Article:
Other data obtained in this study indicated that 57% of workers in the non-State sector have between 1 and 5 employees. Only 2% reported having more than 15.

"Another surprise for us was that 93% reported having net profits after the payment of taxes. And two thirds of them said that they reinvested all their profits. There is, therefore, a process of business growth, but with limits placed on it by the State. The owner of a paladar (restaurant) cannot have a chain. He cannot have several," explained Mesa-Lago.

He indicated that there are five taxes levied on the self employed and, in this regard, observed that the most absurd of all is the one on their staffs: "The more employees a self-employed businessperson hires, the higher the taxes he must pay. This is absurd, because it is in the State's interest for there to be more employees. In statements some years ago, the Government announced that 1.8 million State employees are unnecessary. Hence, the State has to reduce their numbers, and, for this, needs for non-State jobs to be created. They are penalizing someone who actually helps to solve a problem that is fundamental."

The interviews also found that 92% of workers in the non-State sector would like to expand their businesses, and even sell abroad.

"The book has more than statistics. One can see what people are saying. One of the people interviewed said that he saw a container with his products, to be sold in Bahamas and Barbados. It is impressive, because there are so many restrictions, but the self-employed still have an enterprising spirit, one that could really be magnificent if they did not face so many hurdles."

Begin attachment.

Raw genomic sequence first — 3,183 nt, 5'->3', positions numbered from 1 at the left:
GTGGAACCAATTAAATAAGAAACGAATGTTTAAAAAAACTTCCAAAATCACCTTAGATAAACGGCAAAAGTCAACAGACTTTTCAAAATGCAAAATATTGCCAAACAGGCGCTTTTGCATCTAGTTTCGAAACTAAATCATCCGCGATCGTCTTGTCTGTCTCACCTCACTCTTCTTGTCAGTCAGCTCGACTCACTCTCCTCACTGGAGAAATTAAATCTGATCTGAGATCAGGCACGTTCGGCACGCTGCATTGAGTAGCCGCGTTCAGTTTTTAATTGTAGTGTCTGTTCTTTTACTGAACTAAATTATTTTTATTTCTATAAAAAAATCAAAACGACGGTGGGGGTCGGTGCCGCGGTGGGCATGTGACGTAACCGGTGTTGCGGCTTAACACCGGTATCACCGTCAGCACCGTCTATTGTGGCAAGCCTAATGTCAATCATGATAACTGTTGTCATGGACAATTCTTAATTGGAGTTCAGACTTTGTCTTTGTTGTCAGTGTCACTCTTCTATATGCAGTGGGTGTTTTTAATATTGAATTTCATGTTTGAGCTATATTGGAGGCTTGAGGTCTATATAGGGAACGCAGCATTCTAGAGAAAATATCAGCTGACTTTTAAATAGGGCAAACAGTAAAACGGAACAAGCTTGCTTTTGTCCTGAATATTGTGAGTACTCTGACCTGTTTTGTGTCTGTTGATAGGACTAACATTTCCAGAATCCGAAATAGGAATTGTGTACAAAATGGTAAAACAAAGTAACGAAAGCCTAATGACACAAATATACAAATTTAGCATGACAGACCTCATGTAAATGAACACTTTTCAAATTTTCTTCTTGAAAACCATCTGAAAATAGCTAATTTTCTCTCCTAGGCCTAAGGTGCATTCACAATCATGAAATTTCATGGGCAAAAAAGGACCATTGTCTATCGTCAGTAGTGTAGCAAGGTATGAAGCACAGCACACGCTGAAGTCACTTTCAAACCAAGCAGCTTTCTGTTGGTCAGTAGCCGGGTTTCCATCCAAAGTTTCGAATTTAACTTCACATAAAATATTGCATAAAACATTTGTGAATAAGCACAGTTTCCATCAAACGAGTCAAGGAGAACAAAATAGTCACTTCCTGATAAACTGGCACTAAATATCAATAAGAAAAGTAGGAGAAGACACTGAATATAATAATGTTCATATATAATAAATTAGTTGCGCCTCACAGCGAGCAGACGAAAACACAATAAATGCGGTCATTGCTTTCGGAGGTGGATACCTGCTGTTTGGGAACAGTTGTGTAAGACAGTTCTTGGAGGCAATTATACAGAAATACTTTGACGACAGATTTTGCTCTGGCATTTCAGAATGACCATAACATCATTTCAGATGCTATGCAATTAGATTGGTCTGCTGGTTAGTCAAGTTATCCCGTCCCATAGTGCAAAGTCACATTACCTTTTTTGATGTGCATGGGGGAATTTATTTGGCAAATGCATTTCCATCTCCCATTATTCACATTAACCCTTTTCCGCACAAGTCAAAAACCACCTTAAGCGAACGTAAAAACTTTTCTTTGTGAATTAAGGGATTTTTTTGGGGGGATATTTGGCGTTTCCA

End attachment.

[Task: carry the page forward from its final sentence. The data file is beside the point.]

As for advertising, he defined it as very rudimentary. 67% is comprised of calling cards, flyers, and signs placed at the front of the business. Just 19% of entrepreneurs have access to the Internet.

The fundamental problems cited by the self-employed and usufruct workers were the difficulty of obtaining raw materials, State bureaucracy and interference, red tape and taxes. In response to the question "What would you like to see improve?" two thirds of those interviewed indicated the State bureaucracy, and the issue of raw materials.

With reference to remittances, only 24% of those interviewed reported receiving economic remittances: "Here there was fear. I think that people were wary. Later 68% responded recognized that they received help from relatives on and off the Island."

Mesa-Lago also lamented the fact that many qualified professionals engage in unskilled labor activities.

"What the State must do is allow professionals to practice their trades: of 201 activities approved by the Government for self-employed labor, most are unskilled. There are not even 10 that constitute skilled labor,” he complained.

"My conclusion is that if there were more flexibility, and the non-State sector were bolstered, there would be growth in the Cuban economy, and an improvement in social welfare. Unfortunately, reform is very slow. And, of course, there is the question of the decentralization of the State sector," concluded the academic.

Participating in the function on Tuesday were Consuelo Naranjo, director of the History Institute, Advanced Scientific Research Council; José Antonio Alonso, Professor of Applied Economics at the Universidad Complutense de Madrid; and Carlos Malamud, a principal research historian with the Elcano Institute of International Studies.

A distinguished professor of Economics and Latin American Studies at the University of Pittsburgh, Mesa-Lago is the author of a range of books and articles on the Cuban economy and comparative economic systems, among other topics. He has received several prizes, among them the Alexander von Humboldt Stiftung (1991, 2002), and recognition by the International Labour Organization (WLO) for his research on decent work, jointly with Nelson Mandela (2007). In 2015 he was named one of the 50 most influential intellectuals in Ibero-America.